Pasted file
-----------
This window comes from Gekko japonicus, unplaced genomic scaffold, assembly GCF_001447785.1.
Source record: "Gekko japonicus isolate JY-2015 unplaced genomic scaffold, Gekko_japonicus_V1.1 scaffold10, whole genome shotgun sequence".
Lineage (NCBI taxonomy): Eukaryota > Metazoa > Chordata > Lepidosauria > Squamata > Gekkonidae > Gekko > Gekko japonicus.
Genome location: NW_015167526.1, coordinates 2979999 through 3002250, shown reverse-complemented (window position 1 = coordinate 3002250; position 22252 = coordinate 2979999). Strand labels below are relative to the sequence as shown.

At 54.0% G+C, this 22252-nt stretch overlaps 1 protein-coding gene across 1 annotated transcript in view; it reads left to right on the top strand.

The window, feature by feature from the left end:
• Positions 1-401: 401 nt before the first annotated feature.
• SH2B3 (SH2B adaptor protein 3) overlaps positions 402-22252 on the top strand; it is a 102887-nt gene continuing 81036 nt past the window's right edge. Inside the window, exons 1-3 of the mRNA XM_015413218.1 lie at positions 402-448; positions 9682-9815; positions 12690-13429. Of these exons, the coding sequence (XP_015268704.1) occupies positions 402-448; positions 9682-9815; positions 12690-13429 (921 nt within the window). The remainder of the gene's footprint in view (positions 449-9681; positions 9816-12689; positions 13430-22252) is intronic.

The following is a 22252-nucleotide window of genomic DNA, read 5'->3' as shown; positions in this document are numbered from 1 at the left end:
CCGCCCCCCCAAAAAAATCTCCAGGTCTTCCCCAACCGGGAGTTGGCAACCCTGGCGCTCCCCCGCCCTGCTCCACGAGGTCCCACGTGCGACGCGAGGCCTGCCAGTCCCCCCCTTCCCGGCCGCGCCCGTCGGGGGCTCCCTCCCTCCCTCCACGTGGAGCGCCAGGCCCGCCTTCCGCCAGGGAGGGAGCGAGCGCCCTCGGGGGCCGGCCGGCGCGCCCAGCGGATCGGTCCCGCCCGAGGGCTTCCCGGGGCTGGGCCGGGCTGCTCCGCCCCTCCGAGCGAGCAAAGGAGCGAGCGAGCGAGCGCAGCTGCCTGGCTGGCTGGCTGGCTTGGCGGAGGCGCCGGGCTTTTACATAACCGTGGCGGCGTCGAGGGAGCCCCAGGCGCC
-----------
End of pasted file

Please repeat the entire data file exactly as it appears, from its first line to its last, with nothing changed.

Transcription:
This window comes from Gekko japonicus, unplaced genomic scaffold, assembly GCF_001447785.1.
Source record: "Gekko japonicus isolate JY-2015 unplaced genomic scaffold, Gekko_japonicus_V1.1 scaffold10, whole genome shotgun sequence".
Lineage (NCBI taxonomy): Eukaryota > Metazoa > Chordata > Lepidosauria > Squamata > Gekkonidae > Gekko > Gekko japonicus.
Genome location: NW_015167526.1, coordinates 2979999 through 3002250, shown reverse-complemented (window position 1 = coordinate 3002250; position 22252 = coordinate 2979999). Strand labels below are relative to the sequence as shown.

At 54.0% G+C, this 22252-nt stretch overlaps 1 protein-coding gene across 1 annotated transcript in view; it reads left to right on the top strand.

The window, feature by feature from the left end:
• Positions 1-401: 401 nt before the first annotated feature.
• SH2B3 (SH2B adaptor protein 3) overlaps positions 402-22252 on the top strand; it is a 102887-nt gene continuing 81036 nt past the window's right edge. Inside the window, exons 1-3 of the mRNA XM_015413218.1 lie at positions 402-448; positions 9682-9815; positions 12690-13429. Of these exons, the coding sequence (XP_015268704.1) occupies positions 402-448; positions 9682-9815; positions 12690-13429 (921 nt within the window). The remainder of the gene's footprint in view (positions 449-9681; positions 9816-12689; positions 13430-22252) is intronic.

The following is a 22252-nucleotide window of genomic DNA, read 5'->3' as shown; positions in this document are numbered from 1 at the left end:
CCGCCCCCCCAAAAAAATCTCCAGGTCTTCCCCAACCGGGAGTTGGCAACCCTGGCGCTCCCCCGCCCTGCTCCACGAGGTCCCACGTGCGACGCGAGGCCTGCCAGTCCCCCCCTTCCCGGCCGCGCCCGTCGGGGGCTCCCTCCCTCCCTCCACGTGGAGCGCCAGGCCCGCCTTCCGCCAGGGAGGGAGCGAGCGCCCTCGGGGGCCGGCCGGCGCGCCCAGCGGATCGGTCCCGCCCGAGGGCTTCCCGGGGCTGGGCCGGGCTGCTCCGCCCCTCCGAGCGAGCAAAGGAGCGAGCGAGCGAGCGCAGCTGCCTGGCTGGCTGGCTGGCTTGGCGGAGGCGCCGGGCTTTTACATAACCGTGGCGGCGTCGAGGGAGCCCCAGGCGCC